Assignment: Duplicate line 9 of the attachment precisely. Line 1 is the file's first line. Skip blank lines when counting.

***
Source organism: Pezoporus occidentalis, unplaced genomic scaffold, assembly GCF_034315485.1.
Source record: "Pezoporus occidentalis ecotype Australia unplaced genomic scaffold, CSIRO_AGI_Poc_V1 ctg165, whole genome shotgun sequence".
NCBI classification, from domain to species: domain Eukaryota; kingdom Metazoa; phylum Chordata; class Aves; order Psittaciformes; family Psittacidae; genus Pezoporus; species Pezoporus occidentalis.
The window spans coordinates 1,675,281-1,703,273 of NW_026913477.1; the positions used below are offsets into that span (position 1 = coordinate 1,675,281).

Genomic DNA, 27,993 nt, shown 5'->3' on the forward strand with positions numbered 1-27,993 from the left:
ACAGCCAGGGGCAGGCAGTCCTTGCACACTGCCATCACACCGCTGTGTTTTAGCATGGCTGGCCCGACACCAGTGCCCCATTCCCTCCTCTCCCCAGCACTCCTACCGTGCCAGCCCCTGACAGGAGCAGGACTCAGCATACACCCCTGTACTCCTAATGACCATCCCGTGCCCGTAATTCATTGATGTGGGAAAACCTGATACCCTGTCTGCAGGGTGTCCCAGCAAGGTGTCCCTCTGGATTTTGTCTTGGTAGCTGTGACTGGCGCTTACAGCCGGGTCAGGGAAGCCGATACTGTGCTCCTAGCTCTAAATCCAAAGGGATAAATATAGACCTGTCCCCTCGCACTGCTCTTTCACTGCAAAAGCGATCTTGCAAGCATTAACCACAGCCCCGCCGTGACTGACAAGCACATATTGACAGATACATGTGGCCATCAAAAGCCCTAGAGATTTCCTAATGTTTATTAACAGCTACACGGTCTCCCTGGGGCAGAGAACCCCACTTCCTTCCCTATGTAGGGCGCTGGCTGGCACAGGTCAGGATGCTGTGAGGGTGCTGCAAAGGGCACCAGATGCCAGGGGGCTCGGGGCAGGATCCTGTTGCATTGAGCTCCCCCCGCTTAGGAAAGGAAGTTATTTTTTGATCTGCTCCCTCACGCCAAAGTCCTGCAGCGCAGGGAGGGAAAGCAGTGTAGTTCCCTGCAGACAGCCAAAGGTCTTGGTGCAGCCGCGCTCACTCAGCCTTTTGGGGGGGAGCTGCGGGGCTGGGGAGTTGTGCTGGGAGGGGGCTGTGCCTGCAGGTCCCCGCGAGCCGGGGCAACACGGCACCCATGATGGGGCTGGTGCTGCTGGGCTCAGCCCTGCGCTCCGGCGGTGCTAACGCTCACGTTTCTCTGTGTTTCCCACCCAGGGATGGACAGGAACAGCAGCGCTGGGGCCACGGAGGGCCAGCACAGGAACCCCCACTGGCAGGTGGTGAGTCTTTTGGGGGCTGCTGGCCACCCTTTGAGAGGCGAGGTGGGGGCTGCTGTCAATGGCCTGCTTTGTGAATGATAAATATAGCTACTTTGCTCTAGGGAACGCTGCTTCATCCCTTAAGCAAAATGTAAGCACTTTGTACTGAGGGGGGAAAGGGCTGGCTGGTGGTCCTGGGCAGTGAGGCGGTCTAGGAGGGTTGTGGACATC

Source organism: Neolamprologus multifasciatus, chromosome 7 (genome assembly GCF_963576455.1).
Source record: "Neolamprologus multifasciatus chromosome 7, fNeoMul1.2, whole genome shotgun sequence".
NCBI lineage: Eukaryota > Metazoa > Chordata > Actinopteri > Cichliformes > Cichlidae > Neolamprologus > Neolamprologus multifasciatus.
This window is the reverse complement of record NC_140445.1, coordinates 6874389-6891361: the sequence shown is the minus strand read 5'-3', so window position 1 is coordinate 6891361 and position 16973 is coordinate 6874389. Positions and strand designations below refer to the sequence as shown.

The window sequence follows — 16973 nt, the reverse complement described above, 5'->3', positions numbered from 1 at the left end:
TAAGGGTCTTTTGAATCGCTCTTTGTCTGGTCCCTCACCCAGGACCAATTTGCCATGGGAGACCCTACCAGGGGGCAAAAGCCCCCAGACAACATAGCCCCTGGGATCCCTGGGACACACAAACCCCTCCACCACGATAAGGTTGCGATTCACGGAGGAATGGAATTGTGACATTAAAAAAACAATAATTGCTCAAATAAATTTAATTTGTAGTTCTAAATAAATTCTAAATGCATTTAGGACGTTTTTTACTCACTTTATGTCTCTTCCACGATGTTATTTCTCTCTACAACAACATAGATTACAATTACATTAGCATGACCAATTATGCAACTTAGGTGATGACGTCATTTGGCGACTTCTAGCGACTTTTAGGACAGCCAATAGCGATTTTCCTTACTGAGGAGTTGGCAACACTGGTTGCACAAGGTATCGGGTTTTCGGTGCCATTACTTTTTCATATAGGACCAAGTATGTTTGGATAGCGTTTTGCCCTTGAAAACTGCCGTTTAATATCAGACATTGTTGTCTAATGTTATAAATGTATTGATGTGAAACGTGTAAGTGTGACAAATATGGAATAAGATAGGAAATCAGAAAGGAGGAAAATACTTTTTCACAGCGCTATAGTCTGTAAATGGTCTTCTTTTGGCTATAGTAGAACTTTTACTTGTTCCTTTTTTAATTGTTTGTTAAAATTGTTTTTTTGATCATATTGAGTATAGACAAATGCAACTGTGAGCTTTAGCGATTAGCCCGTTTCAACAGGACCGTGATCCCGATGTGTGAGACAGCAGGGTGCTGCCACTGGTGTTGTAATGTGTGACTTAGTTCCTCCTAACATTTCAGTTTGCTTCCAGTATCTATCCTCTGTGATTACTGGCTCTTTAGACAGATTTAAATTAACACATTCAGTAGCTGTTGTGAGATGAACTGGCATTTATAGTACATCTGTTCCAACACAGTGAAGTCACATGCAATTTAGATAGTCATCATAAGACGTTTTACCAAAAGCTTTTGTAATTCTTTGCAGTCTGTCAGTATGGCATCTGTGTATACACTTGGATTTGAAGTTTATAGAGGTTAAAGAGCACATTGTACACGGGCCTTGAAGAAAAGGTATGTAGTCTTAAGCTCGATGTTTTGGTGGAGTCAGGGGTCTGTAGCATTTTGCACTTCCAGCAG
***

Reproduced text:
NCBI lineage: Eukaryota > Metazoa > Chordata > Actinopteri > Cichliformes > Cichlidae > Neolamprologus > Neolamprologus multifasciatus.